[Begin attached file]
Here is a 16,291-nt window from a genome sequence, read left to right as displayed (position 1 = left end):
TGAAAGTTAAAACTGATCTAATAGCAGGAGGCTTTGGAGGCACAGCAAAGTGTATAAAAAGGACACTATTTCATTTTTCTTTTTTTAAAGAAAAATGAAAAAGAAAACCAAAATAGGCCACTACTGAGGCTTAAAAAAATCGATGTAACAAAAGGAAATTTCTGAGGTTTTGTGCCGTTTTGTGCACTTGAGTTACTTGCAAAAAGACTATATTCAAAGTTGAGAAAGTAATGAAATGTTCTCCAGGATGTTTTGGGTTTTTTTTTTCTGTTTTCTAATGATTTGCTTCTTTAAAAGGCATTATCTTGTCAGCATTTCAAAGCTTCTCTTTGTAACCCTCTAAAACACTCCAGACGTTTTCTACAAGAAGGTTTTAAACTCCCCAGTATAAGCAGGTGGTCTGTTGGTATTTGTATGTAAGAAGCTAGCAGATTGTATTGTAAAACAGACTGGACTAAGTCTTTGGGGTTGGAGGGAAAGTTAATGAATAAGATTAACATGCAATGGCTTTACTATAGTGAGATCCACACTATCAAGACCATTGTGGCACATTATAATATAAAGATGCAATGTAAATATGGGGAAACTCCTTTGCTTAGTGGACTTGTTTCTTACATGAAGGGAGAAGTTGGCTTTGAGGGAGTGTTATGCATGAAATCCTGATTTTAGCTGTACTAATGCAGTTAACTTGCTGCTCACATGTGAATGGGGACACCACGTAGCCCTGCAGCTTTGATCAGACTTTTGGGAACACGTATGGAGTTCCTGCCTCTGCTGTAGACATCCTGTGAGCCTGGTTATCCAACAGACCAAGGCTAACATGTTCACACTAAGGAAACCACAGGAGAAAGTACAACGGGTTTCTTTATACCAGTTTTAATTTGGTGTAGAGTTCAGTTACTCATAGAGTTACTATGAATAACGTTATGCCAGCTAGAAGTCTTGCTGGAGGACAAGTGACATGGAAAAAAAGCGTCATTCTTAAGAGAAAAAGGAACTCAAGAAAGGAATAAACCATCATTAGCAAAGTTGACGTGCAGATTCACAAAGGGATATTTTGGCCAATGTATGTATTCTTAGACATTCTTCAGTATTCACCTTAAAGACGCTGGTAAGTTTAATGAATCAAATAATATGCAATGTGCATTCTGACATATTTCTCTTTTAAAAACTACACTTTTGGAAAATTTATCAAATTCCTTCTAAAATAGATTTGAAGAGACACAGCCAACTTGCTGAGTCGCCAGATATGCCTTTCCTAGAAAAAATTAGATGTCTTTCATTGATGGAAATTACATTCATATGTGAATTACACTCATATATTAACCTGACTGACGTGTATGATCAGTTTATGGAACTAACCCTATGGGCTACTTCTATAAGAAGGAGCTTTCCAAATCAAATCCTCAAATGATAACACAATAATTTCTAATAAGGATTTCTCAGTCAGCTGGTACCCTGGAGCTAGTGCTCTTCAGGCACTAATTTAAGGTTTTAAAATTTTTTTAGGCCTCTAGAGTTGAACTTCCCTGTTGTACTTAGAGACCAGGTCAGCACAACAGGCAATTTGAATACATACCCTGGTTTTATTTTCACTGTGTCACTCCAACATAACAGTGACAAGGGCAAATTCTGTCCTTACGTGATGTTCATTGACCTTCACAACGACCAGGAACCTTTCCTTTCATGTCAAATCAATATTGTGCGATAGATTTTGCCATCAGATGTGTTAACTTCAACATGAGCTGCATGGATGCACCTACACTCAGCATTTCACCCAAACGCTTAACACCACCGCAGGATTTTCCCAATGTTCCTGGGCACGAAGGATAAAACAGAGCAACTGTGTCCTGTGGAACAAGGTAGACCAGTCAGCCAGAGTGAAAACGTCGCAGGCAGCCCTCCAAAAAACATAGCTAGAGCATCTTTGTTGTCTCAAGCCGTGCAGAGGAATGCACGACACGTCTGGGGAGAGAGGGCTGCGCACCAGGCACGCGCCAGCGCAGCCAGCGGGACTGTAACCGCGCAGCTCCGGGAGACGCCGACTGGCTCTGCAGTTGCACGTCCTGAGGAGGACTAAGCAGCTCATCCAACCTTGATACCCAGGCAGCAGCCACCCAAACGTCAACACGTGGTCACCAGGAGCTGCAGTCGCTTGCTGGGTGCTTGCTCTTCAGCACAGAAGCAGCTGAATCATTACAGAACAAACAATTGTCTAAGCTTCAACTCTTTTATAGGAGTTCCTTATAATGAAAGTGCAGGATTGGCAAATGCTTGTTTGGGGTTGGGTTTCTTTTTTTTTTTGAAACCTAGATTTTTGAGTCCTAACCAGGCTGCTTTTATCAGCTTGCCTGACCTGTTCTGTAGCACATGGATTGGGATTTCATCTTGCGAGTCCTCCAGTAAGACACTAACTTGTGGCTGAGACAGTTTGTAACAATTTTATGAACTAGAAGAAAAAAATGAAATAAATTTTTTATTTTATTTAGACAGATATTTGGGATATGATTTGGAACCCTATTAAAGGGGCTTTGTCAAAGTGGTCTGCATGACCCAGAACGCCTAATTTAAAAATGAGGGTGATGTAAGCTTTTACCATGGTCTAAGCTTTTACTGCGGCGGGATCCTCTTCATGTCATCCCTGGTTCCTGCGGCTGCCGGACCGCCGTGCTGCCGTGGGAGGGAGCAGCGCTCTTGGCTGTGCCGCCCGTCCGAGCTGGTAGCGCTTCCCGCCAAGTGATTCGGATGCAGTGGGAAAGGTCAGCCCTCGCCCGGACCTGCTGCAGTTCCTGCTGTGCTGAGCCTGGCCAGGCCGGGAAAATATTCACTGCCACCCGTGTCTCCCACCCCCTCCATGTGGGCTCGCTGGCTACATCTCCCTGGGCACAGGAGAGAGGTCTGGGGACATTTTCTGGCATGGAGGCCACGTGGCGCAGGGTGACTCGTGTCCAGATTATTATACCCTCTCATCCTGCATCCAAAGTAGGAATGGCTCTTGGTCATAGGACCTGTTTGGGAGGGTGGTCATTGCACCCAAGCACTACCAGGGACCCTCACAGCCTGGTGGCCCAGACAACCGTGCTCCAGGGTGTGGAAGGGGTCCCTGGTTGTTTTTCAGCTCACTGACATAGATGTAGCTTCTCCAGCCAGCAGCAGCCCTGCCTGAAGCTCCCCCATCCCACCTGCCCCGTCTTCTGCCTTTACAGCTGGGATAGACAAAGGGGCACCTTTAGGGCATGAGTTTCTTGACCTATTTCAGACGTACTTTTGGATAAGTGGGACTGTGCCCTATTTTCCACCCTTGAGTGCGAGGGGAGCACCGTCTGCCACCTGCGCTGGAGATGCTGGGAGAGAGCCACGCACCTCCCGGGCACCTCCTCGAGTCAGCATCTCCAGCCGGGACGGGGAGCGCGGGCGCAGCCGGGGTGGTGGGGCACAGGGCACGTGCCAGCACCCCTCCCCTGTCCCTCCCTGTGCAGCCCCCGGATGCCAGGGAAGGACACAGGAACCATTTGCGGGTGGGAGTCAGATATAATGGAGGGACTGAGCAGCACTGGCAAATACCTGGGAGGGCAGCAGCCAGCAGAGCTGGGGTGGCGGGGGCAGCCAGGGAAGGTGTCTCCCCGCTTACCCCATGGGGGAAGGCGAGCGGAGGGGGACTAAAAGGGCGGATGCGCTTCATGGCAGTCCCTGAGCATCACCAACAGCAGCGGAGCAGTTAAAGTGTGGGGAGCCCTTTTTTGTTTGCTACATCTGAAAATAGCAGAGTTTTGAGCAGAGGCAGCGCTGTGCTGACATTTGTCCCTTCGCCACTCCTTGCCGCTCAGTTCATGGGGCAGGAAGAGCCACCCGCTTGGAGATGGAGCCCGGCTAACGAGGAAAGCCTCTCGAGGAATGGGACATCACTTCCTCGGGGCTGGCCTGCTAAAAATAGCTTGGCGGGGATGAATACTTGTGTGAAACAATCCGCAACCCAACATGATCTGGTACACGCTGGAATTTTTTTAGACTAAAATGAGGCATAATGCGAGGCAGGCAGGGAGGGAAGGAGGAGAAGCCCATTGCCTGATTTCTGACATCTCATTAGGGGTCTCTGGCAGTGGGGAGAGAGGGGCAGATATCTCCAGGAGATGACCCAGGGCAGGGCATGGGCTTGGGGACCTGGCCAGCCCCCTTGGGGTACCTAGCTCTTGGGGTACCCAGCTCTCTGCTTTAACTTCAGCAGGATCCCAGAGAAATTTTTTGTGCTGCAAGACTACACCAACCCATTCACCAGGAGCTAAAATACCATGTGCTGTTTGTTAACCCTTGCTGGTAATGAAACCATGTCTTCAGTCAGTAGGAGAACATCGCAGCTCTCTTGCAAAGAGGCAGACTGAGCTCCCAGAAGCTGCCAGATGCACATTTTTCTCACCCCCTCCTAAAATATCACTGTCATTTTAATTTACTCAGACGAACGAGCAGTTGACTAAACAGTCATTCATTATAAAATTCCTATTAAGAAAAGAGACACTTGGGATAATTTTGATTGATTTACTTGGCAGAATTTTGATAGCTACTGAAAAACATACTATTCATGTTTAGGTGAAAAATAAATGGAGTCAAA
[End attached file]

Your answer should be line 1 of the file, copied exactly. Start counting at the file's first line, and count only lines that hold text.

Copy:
Here is a 16,291-nt window from a genome sequence, read left to right as displayed (position 1 = left end):